Jasper County voters driving down First Avenue East in Newton in the last two weeks might think they’re having a small case of déjà vu.
The blue and yellow signs reading “Jerry Chandler, County Supervisor” that disappeared after the Newton small business owner’s defeat in the June Democratic Party primary, have suddenly popped back up in the beds of other campaign paraphernalia.
Chandler, who lost the four-way race in June for one of the two Democratic Party nominations for Jasper County Board of Supervisors, has re-entered the race as an independent.
According to the Jasper County Auditor’s office, Chandler did submit the required number of signatures to be on the November ballot.
“We need change. Jasper County needs change and it’s not going to happen from within,” Chandler said in an interview Monday. “When I worked for the county, I watched a lot of wasteful spending. A lot of things were done that should not have been and a lot of things that needed to be done weren’t.”
Chandler is critical of the investment in grant and taxpayer funds the board of supervisors has made restoring the courthouse’s historic clock tower, only to see the timepiece still not operational.
Chandler also feels completing a recent interior remodel of the Jasper County Building at 115 W. Second St. S., to turn around and sell the property to a local real estate investment firm is not the right use of taxpayer dollars.
Chandler came in at the bottom of the Democratic pack in the June primary, receiving 12.7 percent of the vote in a four-person field. He was defeated by sitting Newton Mayor Mike Hansen and assistant Jasper County engineer Pam Olson, who received 31.31 percent and 29.52 percent of the vote respectively and who both will be on the ballot in November.
Chandler will also face Republicans Brandon Talsma and incumbent supervisor Denny Carpenter.
A small plumbing and heating business owner, former Jasper County employee and Newton native, Chandler may be a registered Democrat but he doesn’t see his independent status as a change to his ideology. His affiliation the Democratic Party, Chandler said, happened in a split second decision three decades ago.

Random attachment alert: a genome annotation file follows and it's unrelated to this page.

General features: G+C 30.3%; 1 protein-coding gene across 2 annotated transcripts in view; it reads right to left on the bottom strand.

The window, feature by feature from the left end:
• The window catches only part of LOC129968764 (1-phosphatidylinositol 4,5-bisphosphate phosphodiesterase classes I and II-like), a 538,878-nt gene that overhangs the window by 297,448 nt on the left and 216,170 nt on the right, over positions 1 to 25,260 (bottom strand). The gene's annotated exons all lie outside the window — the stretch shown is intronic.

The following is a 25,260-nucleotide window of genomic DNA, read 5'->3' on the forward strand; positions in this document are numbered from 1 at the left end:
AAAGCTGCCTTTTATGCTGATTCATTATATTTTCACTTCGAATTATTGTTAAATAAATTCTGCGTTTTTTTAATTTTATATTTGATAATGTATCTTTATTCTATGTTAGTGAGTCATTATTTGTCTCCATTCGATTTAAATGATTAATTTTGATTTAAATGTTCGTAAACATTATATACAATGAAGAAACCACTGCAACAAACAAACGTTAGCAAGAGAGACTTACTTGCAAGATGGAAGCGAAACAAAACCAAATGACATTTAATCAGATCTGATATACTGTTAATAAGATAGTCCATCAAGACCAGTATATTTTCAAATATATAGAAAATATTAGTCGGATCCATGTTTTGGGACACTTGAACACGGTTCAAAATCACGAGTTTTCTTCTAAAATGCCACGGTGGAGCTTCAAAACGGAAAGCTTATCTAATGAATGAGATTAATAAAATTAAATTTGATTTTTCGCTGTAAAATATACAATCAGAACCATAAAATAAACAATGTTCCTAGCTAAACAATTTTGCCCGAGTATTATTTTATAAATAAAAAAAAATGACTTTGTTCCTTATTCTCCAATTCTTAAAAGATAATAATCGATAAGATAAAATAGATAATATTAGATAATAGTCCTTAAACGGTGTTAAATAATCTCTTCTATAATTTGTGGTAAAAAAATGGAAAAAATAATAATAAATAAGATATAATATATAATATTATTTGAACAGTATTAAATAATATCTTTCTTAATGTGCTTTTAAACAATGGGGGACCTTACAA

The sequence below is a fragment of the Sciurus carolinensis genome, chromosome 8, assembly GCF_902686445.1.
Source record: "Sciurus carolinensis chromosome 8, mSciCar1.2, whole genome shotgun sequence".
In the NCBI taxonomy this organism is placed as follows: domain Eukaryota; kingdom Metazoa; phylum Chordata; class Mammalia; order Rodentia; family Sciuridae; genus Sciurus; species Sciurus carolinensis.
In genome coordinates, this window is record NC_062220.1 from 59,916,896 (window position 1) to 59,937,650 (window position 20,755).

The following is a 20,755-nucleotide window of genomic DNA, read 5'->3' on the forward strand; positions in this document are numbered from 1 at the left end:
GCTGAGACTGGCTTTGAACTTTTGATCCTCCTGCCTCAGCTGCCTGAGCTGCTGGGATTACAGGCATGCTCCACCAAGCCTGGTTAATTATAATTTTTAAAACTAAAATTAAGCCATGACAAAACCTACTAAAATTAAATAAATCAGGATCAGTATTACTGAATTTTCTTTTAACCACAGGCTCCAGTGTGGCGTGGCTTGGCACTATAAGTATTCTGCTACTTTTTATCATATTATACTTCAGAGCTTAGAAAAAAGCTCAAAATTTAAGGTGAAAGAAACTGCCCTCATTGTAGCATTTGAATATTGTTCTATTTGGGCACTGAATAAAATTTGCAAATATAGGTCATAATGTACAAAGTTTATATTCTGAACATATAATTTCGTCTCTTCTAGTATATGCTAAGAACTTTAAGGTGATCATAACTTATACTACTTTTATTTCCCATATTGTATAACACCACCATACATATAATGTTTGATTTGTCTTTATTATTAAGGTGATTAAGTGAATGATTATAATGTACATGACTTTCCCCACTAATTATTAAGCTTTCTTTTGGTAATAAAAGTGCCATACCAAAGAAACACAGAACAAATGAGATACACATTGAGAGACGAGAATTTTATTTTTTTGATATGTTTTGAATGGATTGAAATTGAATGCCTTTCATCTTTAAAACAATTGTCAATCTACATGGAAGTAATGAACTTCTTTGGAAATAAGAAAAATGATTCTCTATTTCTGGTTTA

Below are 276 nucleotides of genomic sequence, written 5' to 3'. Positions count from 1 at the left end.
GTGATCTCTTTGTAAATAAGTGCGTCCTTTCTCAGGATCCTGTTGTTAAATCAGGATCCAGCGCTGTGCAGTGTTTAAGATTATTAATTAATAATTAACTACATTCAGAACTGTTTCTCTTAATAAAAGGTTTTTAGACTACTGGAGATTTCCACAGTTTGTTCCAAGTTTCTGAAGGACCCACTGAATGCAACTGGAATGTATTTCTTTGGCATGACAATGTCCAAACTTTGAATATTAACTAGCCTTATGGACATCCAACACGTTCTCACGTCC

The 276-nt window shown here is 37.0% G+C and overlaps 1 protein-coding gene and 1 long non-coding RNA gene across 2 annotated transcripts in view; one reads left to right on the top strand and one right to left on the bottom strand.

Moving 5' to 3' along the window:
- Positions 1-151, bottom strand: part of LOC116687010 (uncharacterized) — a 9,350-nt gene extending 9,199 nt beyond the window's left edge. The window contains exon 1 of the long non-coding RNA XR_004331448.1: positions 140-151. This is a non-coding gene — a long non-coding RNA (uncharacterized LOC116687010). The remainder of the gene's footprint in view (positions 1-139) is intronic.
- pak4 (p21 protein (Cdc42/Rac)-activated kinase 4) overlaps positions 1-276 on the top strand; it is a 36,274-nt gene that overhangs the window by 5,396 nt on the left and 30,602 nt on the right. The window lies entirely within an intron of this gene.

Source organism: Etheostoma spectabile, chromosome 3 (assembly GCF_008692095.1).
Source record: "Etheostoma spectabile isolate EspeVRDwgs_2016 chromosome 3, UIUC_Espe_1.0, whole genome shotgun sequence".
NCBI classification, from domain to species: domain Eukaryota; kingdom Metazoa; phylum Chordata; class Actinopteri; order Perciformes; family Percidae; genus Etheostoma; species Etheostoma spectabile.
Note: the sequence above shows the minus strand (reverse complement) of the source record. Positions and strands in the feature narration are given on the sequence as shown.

“In 1982, there was not a lot available on the difference between Democrat and Republican. When I was in high school, I got extra credit for registering to vote,” Chandler said. “Back then it seemed like the Republicans were rich, and I definitely was not rich.”
So, Chandler registered as a Democrat and remained through the 2018 primaries. Chandler’s son recently reminded his father his party alignment is situational depending on the issue under debate, the independent candidate said. That helped his decision to re-enter the race.
The top-two candidates after the votes are tallied Nov. 6 will take a seat on the board of supervisors, and Chandler isn’t shying away from his pick to get that second spot — Jasper County farmer and Republican Brandon Talsma.
Hansen declined to comment about how Chandler’s independent run is perceived by the other candidates or could affect the final vote Nov.6, but Chandler said his independent run is also not a strategy to pull votes away from Democrats to help Talsma. The Newton business owner said, “he’s in it to win it.”
“Whoever is going to do the best job should be put in charge,” Chandler said. “We’re all on the same team, fighting for the same cause. Everyone wants to play Democrat or Republican, but that doesn’t work anymore,” Chandler said.
Jasper County and Iowa voters head to the polls on Nov. 6.
Contact Mike Mendenhall at 641-792-3121 ext. 6530 or email@example.com